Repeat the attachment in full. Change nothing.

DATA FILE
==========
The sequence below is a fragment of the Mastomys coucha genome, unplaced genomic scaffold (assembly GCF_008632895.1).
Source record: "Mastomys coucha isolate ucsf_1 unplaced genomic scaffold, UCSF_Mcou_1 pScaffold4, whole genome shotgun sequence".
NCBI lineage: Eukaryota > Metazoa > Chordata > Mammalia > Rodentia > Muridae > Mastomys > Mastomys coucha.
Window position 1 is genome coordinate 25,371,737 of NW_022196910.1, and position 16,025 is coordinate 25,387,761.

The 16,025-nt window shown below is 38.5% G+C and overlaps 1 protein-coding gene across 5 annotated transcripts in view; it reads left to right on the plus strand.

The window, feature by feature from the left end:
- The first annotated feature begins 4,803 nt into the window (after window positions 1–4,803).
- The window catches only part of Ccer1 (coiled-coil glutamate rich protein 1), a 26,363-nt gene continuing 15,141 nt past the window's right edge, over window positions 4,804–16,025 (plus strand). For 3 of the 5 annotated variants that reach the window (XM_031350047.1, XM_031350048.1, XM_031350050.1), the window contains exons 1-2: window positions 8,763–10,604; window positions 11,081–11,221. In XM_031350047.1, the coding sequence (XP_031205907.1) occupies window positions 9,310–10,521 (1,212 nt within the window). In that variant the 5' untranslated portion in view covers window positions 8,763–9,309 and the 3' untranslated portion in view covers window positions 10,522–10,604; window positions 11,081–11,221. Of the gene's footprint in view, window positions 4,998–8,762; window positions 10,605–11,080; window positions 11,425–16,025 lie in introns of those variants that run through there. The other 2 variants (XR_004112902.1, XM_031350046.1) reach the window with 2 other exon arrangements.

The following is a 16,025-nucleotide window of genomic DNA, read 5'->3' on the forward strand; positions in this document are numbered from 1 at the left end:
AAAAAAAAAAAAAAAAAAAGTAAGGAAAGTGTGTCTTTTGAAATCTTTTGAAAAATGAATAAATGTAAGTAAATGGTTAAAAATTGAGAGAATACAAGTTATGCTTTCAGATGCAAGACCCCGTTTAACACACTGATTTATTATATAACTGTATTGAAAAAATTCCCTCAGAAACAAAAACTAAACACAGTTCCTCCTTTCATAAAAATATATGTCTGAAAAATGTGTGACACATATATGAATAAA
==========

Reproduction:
The sequence below is a fragment of the Mastomys coucha genome, unplaced genomic scaffold (assembly GCF_008632895.1).
Source record: "Mastomys coucha isolate ucsf_1 unplaced genomic scaffold, UCSF_Mcou_1 pScaffold4, whole genome shotgun sequence".
NCBI lineage: Eukaryota > Metazoa > Chordata > Mammalia > Rodentia > Muridae > Mastomys > Mastomys coucha.
Window position 1 is genome coordinate 25,371,737 of NW_022196910.1, and position 16,025 is coordinate 25,387,761.

The 16,025-nt window shown below is 38.5% G+C and overlaps 1 protein-coding gene across 5 annotated transcripts in view; it reads left to right on the plus strand.

The window, feature by feature from the left end:
- The first annotated feature begins 4,803 nt into the window (after window positions 1–4,803).
- The window catches only part of Ccer1 (coiled-coil glutamate rich protein 1), a 26,363-nt gene continuing 15,141 nt past the window's right edge, over window positions 4,804–16,025 (plus strand). For 3 of the 5 annotated variants that reach the window (XM_031350047.1, XM_031350048.1, XM_031350050.1), the window contains exons 1-2: window positions 8,763–10,604; window positions 11,081–11,221. In XM_031350047.1, the coding sequence (XP_031205907.1) occupies window positions 9,310–10,521 (1,212 nt within the window). In that variant the 5' untranslated portion in view covers window positions 8,763–9,309 and the 3' untranslated portion in view covers window positions 10,522–10,604; window positions 11,081–11,221. Of the gene's footprint in view, window positions 4,998–8,762; window positions 10,605–11,080; window positions 11,425–16,025 lie in introns of those variants that run through there. The other 2 variants (XR_004112902.1, XM_031350046.1) reach the window with 2 other exon arrangements.

The following is a 16,025-nucleotide window of genomic DNA, read 5'->3' on the forward strand; positions in this document are numbered from 1 at the left end:
AAAAAAAAAAAAAAAAAAAGTAAGGAAAGTGTGTCTTTTGAAATCTTTTGAAAAATGAATAAATGTAAGTAAATGGTTAAAAATTGAGAGAATACAAGTTATGCTTTCAGATGCAAGACCCCGTTTAACACACTGATTTATTATATAACTGTATTGAAAAAATTCCCTCAGAAACAAAAACTAAACACAGTTCCTCCTTTCATAAAAATATATGTCTGAAAAATGTGTGACACATATATGAATAAA